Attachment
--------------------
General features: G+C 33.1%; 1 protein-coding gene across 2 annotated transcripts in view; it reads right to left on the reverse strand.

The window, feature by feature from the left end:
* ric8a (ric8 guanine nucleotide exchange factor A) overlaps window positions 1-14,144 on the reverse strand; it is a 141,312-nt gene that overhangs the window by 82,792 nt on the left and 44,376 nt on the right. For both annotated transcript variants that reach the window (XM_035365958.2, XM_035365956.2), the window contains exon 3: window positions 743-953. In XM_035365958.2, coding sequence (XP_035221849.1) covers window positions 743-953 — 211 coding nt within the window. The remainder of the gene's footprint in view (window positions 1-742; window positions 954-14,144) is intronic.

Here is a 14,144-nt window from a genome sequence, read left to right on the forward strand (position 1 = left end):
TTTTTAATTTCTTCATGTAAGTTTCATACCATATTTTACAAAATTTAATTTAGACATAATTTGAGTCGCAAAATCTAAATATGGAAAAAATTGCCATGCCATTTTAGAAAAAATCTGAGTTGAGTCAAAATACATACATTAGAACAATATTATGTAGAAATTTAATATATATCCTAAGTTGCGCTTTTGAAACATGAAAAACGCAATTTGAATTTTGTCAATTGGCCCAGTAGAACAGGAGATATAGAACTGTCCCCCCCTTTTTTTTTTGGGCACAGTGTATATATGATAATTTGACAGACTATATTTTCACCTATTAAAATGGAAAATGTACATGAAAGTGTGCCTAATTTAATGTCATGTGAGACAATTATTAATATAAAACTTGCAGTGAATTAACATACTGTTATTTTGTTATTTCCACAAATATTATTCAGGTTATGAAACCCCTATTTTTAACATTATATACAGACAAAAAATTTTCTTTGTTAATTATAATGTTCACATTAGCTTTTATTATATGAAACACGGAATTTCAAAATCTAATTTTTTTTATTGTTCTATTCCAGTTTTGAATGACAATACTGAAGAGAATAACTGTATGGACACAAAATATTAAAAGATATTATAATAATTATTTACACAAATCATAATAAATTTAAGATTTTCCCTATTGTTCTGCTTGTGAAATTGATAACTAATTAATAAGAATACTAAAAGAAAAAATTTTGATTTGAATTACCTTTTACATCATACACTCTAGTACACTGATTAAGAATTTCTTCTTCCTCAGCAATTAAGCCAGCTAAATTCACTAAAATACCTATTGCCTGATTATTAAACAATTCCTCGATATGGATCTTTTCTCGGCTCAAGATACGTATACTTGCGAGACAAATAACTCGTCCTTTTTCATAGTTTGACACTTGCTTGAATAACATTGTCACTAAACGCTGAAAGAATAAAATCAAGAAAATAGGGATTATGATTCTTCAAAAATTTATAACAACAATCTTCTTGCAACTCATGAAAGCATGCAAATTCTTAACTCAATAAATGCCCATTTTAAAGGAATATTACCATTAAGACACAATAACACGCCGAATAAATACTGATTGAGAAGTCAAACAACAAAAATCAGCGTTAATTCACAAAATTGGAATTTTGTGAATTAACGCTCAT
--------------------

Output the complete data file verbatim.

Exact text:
General features: G+C 33.1%; 1 protein-coding gene across 2 annotated transcripts in view; it reads right to left on the reverse strand.

The window, feature by feature from the left end:
* ric8a (ric8 guanine nucleotide exchange factor A) overlaps window positions 1-14,144 on the reverse strand; it is a 141,312-nt gene that overhangs the window by 82,792 nt on the left and 44,376 nt on the right. For both annotated transcript variants that reach the window (XM_035365958.2, XM_035365956.2), the window contains exon 3: window positions 743-953. In XM_035365958.2, coding sequence (XP_035221849.1) covers window positions 743-953 — 211 coding nt within the window. The remainder of the gene's footprint in view (window positions 1-742; window positions 954-14,144) is intronic.

Here is a 14,144-nt window from a genome sequence, read left to right on the forward strand (position 1 = left end):
TTTTTAATTTCTTCATGTAAGTTTCATACCATATTTTACAAAATTTAATTTAGACATAATTTGAGTCGCAAAATCTAAATATGGAAAAAATTGCCATGCCATTTTAGAAAAAATCTGAGTTGAGTCAAAATACATACATTAGAACAATATTATGTAGAAATTTAATATATATCCTAAGTTGCGCTTTTGAAACATGAAAAACGCAATTTGAATTTTGTCAATTGGCCCAGTAGAACAGGAGATATAGAACTGTCCCCCCCTTTTTTTTTTGGGCACAGTGTATATATGATAATTTGACAGACTATATTTTCACCTATTAAAATGGAAAATGTACATGAAAGTGTGCCTAATTTAATGTCATGTGAGACAATTATTAATATAAAACTTGCAGTGAATTAACATACTGTTATTTTGTTATTTCCACAAATATTATTCAGGTTATGAAACCCCTATTTTTAACATTATATACAGACAAAAAATTTTCTTTGTTAATTATAATGTTCACATTAGCTTTTATTATATGAAACACGGAATTTCAAAATCTAATTTTTTTTATTGTTCTATTCCAGTTTTGAATGACAATACTGAAGAGAATAACTGTATGGACACAAAATATTAAAAGATATTATAATAATTATTTACACAAATCATAATAAATTTAAGATTTTCCCTATTGTTCTGCTTGTGAAATTGATAACTAATTAATAAGAATACTAAAAGAAAAAATTTTGATTTGAATTACCTTTTACATCATACACTCTAGTACACTGATTAAGAATTTCTTCTTCCTCAGCAATTAAGCCAGCTAAATTCACTAAAATACCTATTGCCTGATTATTAAACAATTCCTCGATATGGATCTTTTCTCGGCTCAAGATACGTATACTTGCGAGACAAATAACTCGTCCTTTTTCATAGTTTGACACTTGCTTGAATAACATTGTCACTAAACGCTGAAAGAATAAAATCAAGAAAATAGGGATTATGATTCTTCAAAAATTTATAACAACAATCTTCTTGCAACTCATGAAAGCATGCAAATTCTTAACTCAATAAATGCCCATTTTAAAGGAATATTACCATTAAGACACAATAACACGCCGAATAAATACTGATTGAGAAGTCAAACAACAAAAATCAGCGTTAATTCACAAAATTGGAATTTTGTGAATTAACGCTCAT